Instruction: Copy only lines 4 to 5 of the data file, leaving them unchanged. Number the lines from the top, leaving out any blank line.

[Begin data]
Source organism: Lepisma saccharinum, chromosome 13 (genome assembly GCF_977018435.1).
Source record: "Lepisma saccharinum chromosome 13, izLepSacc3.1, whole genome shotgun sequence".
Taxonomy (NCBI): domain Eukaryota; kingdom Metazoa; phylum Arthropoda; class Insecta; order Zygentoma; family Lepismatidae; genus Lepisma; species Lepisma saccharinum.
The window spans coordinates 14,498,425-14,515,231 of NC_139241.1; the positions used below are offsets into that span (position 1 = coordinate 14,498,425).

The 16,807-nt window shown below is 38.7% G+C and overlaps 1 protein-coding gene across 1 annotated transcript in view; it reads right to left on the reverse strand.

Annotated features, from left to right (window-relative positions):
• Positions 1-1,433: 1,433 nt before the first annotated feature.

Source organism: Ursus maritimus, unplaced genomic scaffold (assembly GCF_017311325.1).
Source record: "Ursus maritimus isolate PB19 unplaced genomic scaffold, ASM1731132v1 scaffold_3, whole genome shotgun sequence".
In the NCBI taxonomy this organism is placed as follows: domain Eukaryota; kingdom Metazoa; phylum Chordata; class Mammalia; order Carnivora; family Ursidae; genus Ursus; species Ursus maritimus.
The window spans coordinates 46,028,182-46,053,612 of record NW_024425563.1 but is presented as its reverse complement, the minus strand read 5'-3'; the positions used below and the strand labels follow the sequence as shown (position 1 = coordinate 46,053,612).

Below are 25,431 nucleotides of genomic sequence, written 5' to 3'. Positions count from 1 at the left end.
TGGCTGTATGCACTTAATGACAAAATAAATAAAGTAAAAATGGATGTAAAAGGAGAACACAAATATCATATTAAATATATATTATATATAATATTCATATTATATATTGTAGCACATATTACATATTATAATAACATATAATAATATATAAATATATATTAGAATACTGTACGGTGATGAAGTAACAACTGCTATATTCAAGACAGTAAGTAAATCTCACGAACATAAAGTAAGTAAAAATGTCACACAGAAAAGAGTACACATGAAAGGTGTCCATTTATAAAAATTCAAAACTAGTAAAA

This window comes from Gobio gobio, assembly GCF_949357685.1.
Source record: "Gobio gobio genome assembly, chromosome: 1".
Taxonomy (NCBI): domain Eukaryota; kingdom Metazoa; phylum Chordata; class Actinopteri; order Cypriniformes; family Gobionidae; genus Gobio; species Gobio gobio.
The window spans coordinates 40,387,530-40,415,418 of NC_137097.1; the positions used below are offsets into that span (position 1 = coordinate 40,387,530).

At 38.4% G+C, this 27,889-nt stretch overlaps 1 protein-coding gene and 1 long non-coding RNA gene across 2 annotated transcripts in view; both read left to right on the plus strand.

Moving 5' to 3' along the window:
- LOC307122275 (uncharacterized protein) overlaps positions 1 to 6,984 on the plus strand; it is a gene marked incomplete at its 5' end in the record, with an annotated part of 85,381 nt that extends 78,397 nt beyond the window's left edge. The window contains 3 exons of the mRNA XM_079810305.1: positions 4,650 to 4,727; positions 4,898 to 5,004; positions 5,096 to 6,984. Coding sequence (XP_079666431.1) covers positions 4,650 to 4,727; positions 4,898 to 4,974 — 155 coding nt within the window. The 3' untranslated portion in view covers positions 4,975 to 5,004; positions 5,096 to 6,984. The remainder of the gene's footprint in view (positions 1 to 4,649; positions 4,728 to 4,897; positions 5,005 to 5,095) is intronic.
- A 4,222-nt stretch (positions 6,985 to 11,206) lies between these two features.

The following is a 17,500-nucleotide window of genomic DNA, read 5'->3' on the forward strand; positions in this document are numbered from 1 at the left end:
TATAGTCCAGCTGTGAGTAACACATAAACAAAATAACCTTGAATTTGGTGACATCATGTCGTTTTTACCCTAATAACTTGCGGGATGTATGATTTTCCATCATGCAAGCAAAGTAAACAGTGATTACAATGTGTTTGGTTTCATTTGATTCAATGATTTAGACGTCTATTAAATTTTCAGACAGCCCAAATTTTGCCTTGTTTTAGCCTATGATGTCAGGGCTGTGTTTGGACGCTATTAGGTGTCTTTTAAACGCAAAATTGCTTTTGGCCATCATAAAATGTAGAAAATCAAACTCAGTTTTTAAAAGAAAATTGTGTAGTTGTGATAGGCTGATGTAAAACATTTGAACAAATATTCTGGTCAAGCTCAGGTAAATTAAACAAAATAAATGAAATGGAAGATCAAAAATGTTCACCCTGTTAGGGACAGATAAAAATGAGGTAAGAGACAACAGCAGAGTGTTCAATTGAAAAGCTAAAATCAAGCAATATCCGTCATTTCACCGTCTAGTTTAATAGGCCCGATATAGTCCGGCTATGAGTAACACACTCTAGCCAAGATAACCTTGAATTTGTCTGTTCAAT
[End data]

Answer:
The window spans coordinates 14,498,425-14,515,231 of NC_139241.1; the positions used below are offsets into that span (position 1 = coordinate 14,498,425).

The 16,807-nt window shown below is 38.7% G+C and overlaps 1 protein-coding gene across 1 annotated transcript in view; it reads right to left on the reverse strand.